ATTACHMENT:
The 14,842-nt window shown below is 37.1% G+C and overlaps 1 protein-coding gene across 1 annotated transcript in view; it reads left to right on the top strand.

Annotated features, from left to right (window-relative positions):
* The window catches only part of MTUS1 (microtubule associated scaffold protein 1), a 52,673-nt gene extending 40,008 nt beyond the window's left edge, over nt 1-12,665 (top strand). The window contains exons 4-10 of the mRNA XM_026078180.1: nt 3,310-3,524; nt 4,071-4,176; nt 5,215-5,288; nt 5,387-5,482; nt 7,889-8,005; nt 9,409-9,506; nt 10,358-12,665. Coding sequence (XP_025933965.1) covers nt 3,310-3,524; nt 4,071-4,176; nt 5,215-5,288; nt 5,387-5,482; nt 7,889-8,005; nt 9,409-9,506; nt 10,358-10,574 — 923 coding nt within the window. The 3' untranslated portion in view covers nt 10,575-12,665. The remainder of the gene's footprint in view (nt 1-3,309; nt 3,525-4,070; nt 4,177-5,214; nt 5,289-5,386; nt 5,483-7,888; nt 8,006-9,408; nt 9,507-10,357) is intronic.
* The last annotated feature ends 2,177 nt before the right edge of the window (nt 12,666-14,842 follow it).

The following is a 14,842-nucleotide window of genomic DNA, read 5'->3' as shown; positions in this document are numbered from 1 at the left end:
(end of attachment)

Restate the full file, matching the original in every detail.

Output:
The 14,842-nt window shown below is 37.1% G+C and overlaps 1 protein-coding gene across 1 annotated transcript in view; it reads left to right on the top strand.

Annotated features, from left to right (window-relative positions):
* The window catches only part of MTUS1 (microtubule associated scaffold protein 1), a 52,673-nt gene extending 40,008 nt beyond the window's left edge, over nt 1-12,665 (top strand). The window contains exons 4-10 of the mRNA XM_026078180.1: nt 3,310-3,524; nt 4,071-4,176; nt 5,215-5,288; nt 5,387-5,482; nt 7,889-8,005; nt 9,409-9,506; nt 10,358-12,665. Coding sequence (XP_025933965.1) covers nt 3,310-3,524; nt 4,071-4,176; nt 5,215-5,288; nt 5,387-5,482; nt 7,889-8,005; nt 9,409-9,506; nt 10,358-10,574 — 923 coding nt within the window. The 3' untranslated portion in view covers nt 10,575-12,665. The remainder of the gene's footprint in view (nt 1-3,309; nt 3,525-4,070; nt 4,177-5,214; nt 5,289-5,386; nt 5,483-7,888; nt 8,006-9,408; nt 9,507-10,357) is intronic.
* The last annotated feature ends 2,177 nt before the right edge of the window (nt 12,666-14,842 follow it).

The following is a 14,842-nucleotide window of genomic DNA, read 5'->3' as shown; positions in this document are numbered from 1 at the left end: